In times of a worldwide pandemic, the election of a new US president, ‘MeToo’ and ‘Fridays for Future’, to name but a few examples, one thing becomes palpable: the emotional impact of media on individuals and society cannot be underestimated. The relations between media, people, and society are to a great extent based on human emotions. Emotions are essential in understanding how media messages are processed and how media affect individual and social behaviour as well as public social life.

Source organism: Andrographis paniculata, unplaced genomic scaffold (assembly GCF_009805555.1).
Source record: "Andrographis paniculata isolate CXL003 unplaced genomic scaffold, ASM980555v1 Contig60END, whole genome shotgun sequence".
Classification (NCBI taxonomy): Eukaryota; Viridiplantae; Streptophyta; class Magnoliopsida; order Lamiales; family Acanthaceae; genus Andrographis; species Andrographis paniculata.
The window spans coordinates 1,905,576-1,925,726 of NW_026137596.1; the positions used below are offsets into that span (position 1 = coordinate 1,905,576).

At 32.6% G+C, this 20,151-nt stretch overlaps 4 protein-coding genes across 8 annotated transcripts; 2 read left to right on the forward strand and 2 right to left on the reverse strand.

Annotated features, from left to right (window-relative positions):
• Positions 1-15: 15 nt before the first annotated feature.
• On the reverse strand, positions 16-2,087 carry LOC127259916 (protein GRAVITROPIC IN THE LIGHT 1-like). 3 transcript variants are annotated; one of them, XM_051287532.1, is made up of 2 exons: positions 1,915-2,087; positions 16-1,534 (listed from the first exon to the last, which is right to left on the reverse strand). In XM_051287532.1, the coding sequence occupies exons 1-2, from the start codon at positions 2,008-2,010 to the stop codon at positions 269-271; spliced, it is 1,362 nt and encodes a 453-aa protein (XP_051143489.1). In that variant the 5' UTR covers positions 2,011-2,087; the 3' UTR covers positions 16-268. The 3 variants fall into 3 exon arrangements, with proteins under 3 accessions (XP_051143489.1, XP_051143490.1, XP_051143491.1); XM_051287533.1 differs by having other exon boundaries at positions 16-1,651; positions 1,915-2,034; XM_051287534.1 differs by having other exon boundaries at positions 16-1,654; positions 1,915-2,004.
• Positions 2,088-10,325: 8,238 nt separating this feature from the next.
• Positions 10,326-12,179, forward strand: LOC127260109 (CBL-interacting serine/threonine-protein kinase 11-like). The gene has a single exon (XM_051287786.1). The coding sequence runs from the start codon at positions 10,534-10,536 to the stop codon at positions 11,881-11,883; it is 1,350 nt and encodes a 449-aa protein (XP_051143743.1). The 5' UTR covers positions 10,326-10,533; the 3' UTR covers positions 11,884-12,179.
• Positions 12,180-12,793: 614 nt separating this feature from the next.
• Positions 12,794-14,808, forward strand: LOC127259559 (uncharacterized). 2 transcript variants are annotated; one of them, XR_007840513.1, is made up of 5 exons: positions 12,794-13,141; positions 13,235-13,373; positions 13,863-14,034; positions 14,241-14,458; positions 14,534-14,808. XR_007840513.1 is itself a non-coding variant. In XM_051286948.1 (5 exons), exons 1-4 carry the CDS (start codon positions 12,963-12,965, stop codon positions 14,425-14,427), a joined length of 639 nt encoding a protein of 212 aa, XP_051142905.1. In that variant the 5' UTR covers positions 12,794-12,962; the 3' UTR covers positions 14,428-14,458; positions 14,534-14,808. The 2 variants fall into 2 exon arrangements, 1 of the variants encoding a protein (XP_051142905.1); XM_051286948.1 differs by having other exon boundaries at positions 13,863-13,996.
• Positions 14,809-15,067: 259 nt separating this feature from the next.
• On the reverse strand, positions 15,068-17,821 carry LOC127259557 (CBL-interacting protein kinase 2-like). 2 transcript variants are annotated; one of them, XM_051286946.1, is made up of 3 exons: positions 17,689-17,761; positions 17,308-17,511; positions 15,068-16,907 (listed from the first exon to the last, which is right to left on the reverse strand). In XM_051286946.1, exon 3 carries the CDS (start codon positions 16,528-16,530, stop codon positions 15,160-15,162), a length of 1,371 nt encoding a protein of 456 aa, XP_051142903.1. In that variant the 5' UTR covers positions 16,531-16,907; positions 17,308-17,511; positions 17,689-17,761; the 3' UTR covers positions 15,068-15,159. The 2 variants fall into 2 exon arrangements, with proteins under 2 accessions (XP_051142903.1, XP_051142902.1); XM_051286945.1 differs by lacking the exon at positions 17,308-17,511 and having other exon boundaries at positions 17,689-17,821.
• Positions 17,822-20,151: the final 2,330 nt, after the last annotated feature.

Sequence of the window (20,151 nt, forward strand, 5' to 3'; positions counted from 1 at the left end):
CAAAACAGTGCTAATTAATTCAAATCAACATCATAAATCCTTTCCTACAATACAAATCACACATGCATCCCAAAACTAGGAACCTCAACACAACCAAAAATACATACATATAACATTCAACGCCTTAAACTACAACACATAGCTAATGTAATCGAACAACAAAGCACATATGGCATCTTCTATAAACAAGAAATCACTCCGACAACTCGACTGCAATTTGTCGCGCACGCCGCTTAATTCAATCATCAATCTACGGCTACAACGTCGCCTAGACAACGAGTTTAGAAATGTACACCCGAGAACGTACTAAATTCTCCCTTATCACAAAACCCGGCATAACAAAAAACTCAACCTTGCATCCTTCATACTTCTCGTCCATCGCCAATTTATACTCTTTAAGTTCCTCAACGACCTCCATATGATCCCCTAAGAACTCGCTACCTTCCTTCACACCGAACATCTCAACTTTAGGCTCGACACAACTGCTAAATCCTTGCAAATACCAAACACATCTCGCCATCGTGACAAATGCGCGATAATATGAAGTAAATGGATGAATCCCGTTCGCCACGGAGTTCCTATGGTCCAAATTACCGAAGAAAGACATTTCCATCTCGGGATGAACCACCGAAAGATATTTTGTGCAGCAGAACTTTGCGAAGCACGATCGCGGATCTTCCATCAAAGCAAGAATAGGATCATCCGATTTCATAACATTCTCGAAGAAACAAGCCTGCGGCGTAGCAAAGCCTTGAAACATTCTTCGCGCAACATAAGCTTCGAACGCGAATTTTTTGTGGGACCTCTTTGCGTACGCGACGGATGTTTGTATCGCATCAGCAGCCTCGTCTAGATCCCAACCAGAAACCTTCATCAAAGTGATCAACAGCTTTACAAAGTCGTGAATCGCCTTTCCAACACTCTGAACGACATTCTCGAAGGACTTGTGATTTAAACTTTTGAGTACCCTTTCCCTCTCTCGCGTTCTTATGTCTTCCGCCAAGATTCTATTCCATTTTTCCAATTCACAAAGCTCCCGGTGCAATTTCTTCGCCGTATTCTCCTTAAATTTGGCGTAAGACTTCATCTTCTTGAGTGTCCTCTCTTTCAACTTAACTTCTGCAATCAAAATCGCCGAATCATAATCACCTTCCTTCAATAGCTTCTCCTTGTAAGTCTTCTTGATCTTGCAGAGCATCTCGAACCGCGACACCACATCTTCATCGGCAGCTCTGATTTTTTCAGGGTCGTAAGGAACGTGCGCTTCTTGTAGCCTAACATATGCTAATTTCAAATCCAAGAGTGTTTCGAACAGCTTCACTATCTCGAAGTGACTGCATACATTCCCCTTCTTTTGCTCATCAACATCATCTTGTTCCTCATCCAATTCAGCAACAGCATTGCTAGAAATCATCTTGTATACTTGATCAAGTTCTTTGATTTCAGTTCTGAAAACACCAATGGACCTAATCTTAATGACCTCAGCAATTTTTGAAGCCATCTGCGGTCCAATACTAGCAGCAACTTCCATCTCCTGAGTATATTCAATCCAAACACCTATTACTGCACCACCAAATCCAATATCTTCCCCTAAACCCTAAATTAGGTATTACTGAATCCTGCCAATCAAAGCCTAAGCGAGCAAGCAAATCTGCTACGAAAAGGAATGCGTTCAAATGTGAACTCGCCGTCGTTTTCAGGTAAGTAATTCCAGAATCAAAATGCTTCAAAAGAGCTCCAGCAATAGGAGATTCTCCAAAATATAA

Adopting a thoroughly interdisciplinary approach to the study of emotions in the context of media, the second, entirely revised and updated, edition of Routledge International Handbook of Emotions and Media (ed. by Katrin Döveling and Elly A. Konijn) comprises areas such as evolutionary psychology, media psychology, media sociology, cultural studies, media entertainment, political and digital communication. Leading experts from across the globe explore cutting-edge research on the role of emotion in selecting and processing media contents, the emotional consequences of media use, politics and public emotion, emotions in political communication and persuasion, as well as emotions in digital, interactive, and virtual encounters.